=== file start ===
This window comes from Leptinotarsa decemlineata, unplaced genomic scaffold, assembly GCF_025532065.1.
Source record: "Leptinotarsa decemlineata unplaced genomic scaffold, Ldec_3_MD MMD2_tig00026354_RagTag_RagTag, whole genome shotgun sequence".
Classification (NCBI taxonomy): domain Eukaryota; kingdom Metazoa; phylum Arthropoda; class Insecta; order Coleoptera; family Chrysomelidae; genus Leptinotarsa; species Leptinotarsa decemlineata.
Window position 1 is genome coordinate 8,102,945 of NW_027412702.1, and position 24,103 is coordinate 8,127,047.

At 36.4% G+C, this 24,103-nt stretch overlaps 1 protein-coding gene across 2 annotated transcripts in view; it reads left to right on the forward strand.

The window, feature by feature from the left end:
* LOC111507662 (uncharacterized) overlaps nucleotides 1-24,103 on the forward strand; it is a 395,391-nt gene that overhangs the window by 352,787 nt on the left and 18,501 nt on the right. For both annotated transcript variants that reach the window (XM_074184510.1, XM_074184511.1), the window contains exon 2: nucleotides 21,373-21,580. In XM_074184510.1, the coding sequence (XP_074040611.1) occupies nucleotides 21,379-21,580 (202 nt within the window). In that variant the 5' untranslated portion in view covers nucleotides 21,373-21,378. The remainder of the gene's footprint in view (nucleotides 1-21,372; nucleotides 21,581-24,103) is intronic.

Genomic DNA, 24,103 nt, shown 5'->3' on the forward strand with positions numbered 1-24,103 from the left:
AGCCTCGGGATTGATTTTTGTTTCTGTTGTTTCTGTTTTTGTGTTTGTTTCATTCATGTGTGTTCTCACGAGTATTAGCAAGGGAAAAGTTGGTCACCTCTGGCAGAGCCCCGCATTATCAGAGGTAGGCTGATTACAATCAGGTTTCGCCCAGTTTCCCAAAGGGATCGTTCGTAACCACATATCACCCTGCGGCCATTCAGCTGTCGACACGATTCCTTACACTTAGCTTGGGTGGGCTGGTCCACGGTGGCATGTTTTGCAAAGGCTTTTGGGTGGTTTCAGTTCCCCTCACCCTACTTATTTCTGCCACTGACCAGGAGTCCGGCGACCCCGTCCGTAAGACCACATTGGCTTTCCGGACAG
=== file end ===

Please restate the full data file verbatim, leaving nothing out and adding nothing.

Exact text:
This window comes from Leptinotarsa decemlineata, unplaced genomic scaffold, assembly GCF_025532065.1.
Source record: "Leptinotarsa decemlineata unplaced genomic scaffold, Ldec_3_MD MMD2_tig00026354_RagTag_RagTag, whole genome shotgun sequence".
Classification (NCBI taxonomy): domain Eukaryota; kingdom Metazoa; phylum Arthropoda; class Insecta; order Coleoptera; family Chrysomelidae; genus Leptinotarsa; species Leptinotarsa decemlineata.
Window position 1 is genome coordinate 8,102,945 of NW_027412702.1, and position 24,103 is coordinate 8,127,047.

At 36.4% G+C, this 24,103-nt stretch overlaps 1 protein-coding gene across 2 annotated transcripts in view; it reads left to right on the forward strand.

The window, feature by feature from the left end:
* LOC111507662 (uncharacterized) overlaps nucleotides 1-24,103 on the forward strand; it is a 395,391-nt gene that overhangs the window by 352,787 nt on the left and 18,501 nt on the right. For both annotated transcript variants that reach the window (XM_074184510.1, XM_074184511.1), the window contains exon 2: nucleotides 21,373-21,580. In XM_074184510.1, the coding sequence (XP_074040611.1) occupies nucleotides 21,379-21,580 (202 nt within the window). In that variant the 5' untranslated portion in view covers nucleotides 21,373-21,378. The remainder of the gene's footprint in view (nucleotides 1-21,372; nucleotides 21,581-24,103) is intronic.

Genomic DNA, 24,103 nt, shown 5'->3' on the forward strand with positions numbered 1-24,103 from the left:
AGCCTCGGGATTGATTTTTGTTTCTGTTGTTTCTGTTTTTGTGTTTGTTTCATTCATGTGTGTTCTCACGAGTATTAGCAAGGGAAAAGTTGGTCACCTCTGGCAGAGCCCCGCATTATCAGAGGTAGGCTGATTACAATCAGGTTTCGCCCAGTTTCCCAAAGGGATCGTTCGTAACCACATATCACCCTGCGGCCATTCAGCTGTCGACACGATTCCTTACACTTAGCTTGGGTGGGCTGGTCCACGGTGGCATGTTTTGCAAAGGCTTTTGGGTGGTTTCAGTTCCCCTCACCCTACTTATTTCTGCCACTGACCAGGAGTCCGGCGACCCCGTCCGTAAGACCACATTGGCTTTCCGGACAG